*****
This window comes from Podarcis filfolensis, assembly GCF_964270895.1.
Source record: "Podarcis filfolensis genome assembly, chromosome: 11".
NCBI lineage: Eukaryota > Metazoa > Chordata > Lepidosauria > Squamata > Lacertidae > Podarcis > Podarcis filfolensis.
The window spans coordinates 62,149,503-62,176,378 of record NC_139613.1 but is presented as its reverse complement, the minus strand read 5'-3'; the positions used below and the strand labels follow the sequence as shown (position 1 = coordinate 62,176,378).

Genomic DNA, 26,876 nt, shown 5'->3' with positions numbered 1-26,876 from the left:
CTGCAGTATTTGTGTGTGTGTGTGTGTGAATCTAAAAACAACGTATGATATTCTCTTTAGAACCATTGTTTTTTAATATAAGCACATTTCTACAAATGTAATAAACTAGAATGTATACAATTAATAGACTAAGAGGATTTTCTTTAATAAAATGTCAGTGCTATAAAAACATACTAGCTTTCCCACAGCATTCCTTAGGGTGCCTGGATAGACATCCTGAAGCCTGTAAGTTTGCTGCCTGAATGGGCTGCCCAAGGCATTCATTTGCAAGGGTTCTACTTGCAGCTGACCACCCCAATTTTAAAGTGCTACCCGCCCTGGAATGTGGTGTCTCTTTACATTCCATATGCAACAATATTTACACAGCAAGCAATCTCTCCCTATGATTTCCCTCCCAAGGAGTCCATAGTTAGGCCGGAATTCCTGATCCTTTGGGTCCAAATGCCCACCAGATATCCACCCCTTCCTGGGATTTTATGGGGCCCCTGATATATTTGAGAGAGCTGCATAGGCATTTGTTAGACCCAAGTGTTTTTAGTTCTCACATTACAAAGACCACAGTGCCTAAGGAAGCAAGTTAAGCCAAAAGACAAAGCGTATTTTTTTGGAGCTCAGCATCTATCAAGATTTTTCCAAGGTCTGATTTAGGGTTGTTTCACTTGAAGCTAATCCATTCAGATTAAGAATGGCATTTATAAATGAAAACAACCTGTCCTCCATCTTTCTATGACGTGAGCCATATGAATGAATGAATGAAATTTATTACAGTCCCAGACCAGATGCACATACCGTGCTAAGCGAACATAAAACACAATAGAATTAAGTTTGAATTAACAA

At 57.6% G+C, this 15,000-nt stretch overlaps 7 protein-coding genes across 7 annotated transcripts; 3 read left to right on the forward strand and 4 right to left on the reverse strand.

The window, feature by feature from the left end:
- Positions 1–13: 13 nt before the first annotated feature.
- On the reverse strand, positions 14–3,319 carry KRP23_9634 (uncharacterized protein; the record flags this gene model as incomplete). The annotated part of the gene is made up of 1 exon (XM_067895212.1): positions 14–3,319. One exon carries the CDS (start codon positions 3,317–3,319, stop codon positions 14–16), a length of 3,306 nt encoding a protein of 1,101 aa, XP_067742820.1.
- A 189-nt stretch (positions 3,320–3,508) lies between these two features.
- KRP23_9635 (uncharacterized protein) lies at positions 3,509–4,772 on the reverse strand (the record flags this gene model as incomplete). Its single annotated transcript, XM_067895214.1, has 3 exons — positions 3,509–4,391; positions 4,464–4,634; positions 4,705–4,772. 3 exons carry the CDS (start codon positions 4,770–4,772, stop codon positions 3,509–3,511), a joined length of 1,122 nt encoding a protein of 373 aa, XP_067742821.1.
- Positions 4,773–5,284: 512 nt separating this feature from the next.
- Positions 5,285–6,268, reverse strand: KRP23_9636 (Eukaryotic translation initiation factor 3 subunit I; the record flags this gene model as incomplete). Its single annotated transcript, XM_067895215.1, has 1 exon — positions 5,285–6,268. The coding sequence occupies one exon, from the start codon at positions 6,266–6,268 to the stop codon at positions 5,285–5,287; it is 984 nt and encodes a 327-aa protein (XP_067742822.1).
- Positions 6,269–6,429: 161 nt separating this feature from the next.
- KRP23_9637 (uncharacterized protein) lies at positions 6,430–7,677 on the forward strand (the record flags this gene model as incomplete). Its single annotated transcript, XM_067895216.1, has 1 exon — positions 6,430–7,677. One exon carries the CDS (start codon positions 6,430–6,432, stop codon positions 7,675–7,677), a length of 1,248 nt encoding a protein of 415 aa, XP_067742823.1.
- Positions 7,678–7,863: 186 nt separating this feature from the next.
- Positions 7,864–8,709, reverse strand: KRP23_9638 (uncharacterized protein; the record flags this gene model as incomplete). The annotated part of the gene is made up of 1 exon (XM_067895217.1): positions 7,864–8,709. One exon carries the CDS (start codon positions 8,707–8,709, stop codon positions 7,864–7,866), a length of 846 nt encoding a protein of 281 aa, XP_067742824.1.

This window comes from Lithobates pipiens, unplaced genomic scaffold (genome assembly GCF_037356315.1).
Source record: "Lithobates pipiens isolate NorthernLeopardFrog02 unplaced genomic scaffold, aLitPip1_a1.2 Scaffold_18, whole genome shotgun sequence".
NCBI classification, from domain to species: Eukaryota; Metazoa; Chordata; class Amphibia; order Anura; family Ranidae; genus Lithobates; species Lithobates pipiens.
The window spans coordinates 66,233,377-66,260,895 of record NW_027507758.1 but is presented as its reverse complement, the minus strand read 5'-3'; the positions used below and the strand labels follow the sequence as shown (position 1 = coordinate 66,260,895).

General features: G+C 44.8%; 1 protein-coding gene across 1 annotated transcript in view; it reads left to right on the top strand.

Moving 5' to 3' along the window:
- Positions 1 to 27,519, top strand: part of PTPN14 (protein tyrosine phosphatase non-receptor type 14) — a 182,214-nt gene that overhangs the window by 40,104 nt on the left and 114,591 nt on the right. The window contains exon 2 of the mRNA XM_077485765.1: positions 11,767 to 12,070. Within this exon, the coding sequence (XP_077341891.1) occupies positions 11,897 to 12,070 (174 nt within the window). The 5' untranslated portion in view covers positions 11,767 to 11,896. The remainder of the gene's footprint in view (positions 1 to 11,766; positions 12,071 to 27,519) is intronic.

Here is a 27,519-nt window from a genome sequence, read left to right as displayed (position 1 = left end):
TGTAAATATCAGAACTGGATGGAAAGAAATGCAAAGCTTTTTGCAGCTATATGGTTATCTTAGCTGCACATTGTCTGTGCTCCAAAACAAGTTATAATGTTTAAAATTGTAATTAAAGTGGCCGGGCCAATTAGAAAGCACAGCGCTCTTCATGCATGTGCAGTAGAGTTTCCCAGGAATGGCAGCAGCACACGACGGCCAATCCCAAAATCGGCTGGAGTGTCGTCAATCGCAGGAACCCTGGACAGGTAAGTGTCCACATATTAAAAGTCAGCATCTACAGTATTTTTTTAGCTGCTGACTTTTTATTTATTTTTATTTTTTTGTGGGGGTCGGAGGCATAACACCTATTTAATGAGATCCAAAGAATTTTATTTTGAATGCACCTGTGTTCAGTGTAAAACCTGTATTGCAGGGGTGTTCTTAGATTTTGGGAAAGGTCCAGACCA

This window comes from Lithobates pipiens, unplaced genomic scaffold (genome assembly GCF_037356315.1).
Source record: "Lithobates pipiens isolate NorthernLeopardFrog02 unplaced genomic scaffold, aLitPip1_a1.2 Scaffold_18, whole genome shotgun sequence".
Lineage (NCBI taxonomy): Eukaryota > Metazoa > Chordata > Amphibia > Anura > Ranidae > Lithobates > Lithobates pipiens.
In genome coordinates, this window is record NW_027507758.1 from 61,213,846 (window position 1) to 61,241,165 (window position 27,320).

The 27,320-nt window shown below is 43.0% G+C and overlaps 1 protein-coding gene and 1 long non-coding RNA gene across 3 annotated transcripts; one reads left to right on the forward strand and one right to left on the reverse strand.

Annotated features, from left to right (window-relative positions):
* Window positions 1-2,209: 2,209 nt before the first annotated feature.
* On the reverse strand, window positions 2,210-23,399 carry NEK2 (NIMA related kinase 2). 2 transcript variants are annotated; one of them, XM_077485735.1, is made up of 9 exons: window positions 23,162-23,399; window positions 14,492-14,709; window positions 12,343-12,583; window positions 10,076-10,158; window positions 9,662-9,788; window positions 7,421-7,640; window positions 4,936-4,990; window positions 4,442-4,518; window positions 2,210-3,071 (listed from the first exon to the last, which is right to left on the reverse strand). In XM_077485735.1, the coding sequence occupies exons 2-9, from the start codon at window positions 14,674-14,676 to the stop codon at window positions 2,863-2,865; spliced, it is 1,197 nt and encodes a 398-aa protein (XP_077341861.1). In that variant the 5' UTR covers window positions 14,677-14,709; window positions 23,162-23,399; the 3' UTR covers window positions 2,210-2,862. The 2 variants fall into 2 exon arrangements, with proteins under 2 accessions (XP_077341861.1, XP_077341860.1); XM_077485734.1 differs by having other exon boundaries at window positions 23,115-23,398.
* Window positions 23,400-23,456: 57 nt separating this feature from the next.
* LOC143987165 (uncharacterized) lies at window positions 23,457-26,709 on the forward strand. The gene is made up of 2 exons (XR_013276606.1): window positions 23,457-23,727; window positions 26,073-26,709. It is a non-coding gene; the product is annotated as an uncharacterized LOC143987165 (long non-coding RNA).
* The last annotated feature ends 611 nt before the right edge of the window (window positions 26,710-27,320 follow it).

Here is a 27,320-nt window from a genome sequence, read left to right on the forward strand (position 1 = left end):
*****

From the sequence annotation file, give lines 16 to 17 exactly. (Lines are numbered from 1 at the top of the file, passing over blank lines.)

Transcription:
- KRP23_9637 (uncharacterized protein) lies at positions 6,430–7,677 on the forward strand (the record flags this gene model as incomplete). Its single annotated transcript, XM_067895216.1, has 1 exon — positions 6,430–7,677. One exon carries the CDS (start codon positions 6,430–6,432, stop codon positions 7,675–7,677), a length of 1,248 nt encoding a protein of 415 aa, XP_067742823.1.
- Positions 7,678–7,863: 186 nt separating this feature from the next.